I’ve seen a bunch of tutorials that seem do the same thing I’m trying to do, but for some reason my Docker containers exit. Basically, I’m setting up a web-server and a few daemons inside a Docker container. I do the final parts of this through a bash script called
run-all.sh that I run through CMD in my Dockerfile.
run-all.sh looks like this:
service supervisor start service nginx start
And I start it inside of my Dockerfile as follows:
CMD ["sh", "/root/credentialize_and_run.sh"]
I can see that the services all start up correctly when I run things manually (i.e. getting on to the image with -i -t /bin/bash), and everything looks like it runs correctly when I run the image, but it exits once it finishes starting up my processes. I’d like the processes to run indefinitely, and as far as I understand, the container has to keep running for this to happen. Nevertheless, when I run
docker ps -a, I see:
? docker_test docker ps -a CONTAINER ID IMAGE COMMAND CREATED STATUS PORTS NAMES c7706edc4189 some_name/some_repo:blah "sh /root/run-all.sh 8 minutes ago Exited (0) 8 minutes ago grave_jones
What gives? Why is it exiting? I know I could just put a while loop at the end of my bash script to keep it up, but what’s the right way to keep it from exiting?
If you are using a Dockerfile, try:
ENTRYPOINT ["tail", "-f", "/dev/null"]
(Obviously this is for dev purposes only, you shouldn’t need to keep a container alive unless it’s running a process eg. nginx…)
I just had the same problem and I found out that if you are running your container with the
-d flag, it keeps running.
docker run -td <image>
Here is what the flags do (according to
docker run --help):
-d, --detach=false Run container in background and print container ID -t, --tty=false Allocate a pseudo-TTY
The most important one is the
-d just lets you run the container in the background.
This is not really how you should design your Docker containers.
When designing a Docker container, you’re supposed to build it such that there is only one process running (i.e. you should have one container for Nginx, and one for supervisord or the app it’s running); additionally, that process should run in the foreground.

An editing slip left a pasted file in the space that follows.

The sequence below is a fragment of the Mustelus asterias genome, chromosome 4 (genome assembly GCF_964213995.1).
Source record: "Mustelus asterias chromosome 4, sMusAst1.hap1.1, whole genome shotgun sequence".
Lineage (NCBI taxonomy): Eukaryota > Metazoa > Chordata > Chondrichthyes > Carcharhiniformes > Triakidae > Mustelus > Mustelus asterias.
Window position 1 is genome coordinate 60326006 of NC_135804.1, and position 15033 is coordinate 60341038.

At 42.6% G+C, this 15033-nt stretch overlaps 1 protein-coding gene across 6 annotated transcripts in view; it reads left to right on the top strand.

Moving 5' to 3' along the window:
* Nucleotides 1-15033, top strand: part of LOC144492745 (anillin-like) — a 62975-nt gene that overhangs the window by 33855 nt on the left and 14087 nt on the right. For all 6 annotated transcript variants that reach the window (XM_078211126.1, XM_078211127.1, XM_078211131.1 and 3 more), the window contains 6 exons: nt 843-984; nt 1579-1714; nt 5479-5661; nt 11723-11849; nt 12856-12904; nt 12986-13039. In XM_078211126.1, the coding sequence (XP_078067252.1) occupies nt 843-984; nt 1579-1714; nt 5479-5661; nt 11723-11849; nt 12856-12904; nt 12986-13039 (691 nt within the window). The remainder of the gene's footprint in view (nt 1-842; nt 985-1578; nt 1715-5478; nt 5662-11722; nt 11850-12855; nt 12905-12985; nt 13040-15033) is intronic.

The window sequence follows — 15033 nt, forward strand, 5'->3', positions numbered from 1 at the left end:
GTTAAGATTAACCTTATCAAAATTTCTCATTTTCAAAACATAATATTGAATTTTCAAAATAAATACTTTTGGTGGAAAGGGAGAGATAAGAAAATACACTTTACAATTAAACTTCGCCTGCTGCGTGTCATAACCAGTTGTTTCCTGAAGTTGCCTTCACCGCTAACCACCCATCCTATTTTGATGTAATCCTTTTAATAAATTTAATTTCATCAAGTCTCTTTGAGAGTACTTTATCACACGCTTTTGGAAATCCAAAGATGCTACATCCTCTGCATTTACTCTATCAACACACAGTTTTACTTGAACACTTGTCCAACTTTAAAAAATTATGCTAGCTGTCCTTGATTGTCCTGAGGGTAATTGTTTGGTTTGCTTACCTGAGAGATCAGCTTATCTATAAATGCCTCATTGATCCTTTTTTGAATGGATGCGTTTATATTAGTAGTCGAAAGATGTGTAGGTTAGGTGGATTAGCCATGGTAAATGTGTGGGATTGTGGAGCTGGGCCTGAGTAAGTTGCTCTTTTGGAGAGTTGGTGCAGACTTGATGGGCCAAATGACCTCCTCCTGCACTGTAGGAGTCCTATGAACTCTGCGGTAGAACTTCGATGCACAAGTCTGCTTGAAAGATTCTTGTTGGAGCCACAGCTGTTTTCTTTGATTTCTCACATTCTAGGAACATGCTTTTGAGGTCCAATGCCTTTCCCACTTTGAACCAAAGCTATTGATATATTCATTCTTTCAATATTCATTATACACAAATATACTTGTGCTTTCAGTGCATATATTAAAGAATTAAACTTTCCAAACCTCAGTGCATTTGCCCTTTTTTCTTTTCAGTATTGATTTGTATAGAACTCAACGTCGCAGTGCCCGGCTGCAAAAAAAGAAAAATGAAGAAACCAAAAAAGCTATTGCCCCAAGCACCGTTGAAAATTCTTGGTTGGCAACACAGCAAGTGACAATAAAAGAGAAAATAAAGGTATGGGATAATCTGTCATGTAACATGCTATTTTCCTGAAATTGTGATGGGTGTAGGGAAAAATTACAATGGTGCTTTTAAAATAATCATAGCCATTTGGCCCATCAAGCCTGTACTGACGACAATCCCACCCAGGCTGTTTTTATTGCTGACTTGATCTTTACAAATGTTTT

The container will “exit” when the process itself exits (in your case, that process is your bash script).
However, if you really need (or want) to run multiple service in your Docker container, consider starting from “Docker Base Image”, which uses
runit as a pseudo-init process (
runit will stay online while Nginx and Supervisor run), which will stay in the foreground while your other processes do their thing.
They have substantial docs, so you should be able to achieve what you’re trying to do reasonably easily.
The reason it exits is because the shell script is run first as PID 1 and when that’s complete, PID 1 is gone, and docker only runs while PID 1 is.
You can use supervisor to do everything, if run with the “-n” flag it’s told not to daemonize, so it will stay as the first process:
CMD ["/usr/bin/supervisord", "-n"]
And your supervisord.conf:
[supervisord] nodaemon=true [program:startup] priority=1 command=/root/credentialize_and_run.sh stdout_logfile=/var/log/supervisor/%(program_name)s.log stderr_logfile=/var/log/supervisor/%(program_name)s.log autorestart=false startsecs=0 [program:nginx] priority=10 command=nginx -g "daemon off;" stdout_logfile=/var/log/supervisor/nginx.log stderr_logfile=/var/log/supervisor/nginx.log autorestart=true
Then you can have as many other processes as you want and supervisor will handle the restarting of them if needed.
That way you could use supervisord in cases where you might need nginx and php5-fpm and it doesn’t make much sense to have them apart.
you can run plain
cat without any arguments as mentioned by bro @Sa’ad to simply keep the container working [actually doing nothing but waiting for user input] (Jenkins’ Docker plugin does the same thing)